From Peter  Brimelow in MarketWatch (7/15/10): “…year to date, by Hulbert Financial Digest count…[Elliott Wave Financial Forecaster is] up 3.1%, versus negative 5.8% for the dividend-reinvested Wilshire 5000 Total Stock Market Index. …over the past 12 months it was down negative 2.13%, versus 22.89% for the total return Wilshire 5000. But over the past three years, the letter is up annualized 5.81%, versus negative 9.36% annualized for the total return Wilshire. …Over the past ten years, the letter was up an annualized 1.51%, versus negative 1.51% for the total return Wilshire 5000. (On the other hand, …EWFF had an absolutely horrible time in the 1990s.)”

From Mark  Hulbert in MarketWatch (11/25/09): “…Prechter’s advice over  the last couple of years has been top-rated. …On the other hand, …the  newsletter’s timing advice for traders is in last place for performance over  the last 20 years among all stock market timing strategies tracked by the  Hulbert Financial Digest.”

From Peter  Brimelow in MarketWatch (8/31/09): “Over the past 12 months  through July, EWFF [Elliott Wave Financial Forecaster] is up 11.4% by Hulbert Financial Digest count, versus negative 20.03% for the dividend-reinvested  Wilshire 5000 Total Stock Market Index. Over the past three years, the letter  has achieved an annualized gain of 3.58%, against negative 5.78% annualized  for the total return Wilshire 5000. Over the past 10 years, the letter has  achieved a 1.2% annualized gain, compared to negative 0.26% annualized for  the total return Wilshire. …Over the year to date, EWFF is up just 0.1%  versus 12.5% for the Wilshire.”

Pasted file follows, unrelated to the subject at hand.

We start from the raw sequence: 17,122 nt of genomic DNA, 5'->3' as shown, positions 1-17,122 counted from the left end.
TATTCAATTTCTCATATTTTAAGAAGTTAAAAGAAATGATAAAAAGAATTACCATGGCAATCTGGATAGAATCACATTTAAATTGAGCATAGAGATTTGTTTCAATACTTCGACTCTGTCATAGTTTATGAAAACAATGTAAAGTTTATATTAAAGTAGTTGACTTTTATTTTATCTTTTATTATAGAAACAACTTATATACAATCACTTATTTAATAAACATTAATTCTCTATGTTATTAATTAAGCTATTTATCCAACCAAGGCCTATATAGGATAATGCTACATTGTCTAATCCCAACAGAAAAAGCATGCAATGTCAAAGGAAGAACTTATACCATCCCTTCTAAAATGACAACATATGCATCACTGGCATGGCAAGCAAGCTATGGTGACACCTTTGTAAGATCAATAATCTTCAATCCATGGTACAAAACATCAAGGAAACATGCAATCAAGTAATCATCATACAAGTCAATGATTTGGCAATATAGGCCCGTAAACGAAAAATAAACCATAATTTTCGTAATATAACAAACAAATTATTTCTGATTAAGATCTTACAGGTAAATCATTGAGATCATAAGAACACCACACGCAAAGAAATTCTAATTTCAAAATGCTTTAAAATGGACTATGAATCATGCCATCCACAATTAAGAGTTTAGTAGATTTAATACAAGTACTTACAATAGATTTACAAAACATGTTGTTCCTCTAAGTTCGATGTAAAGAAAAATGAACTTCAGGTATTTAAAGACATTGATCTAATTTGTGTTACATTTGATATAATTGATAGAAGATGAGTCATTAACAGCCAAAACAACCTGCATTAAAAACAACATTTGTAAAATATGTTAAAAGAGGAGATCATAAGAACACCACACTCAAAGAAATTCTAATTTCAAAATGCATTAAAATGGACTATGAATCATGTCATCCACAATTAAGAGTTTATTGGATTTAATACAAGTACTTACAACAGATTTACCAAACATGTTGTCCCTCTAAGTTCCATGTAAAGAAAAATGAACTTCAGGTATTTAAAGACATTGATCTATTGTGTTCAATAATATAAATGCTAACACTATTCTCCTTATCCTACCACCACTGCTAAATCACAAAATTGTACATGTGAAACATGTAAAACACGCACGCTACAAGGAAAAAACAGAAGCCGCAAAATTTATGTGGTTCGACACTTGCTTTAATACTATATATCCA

From Peter  Brimelow in MarketWatch (3/4/09): “…the Elliott Wave Financial  Forecaster…is currently actually ahead over the past 10 years by Hulbert Financial Digest count, up 1.49% annualized, vs. negative 1.84% annualized  for the dividend-reinvested Dow Jones Wilshire 5000. Over the past 12 months  through February, EWFF is up some 24% by Hulbert Financial Digest count, vs.  negative 46% for the dividend-reinvested Dow Jones Wilshire 5000. Over the  year to date, EWFF is up 4.6% vs. negative 21.71% for the total-return DJW.”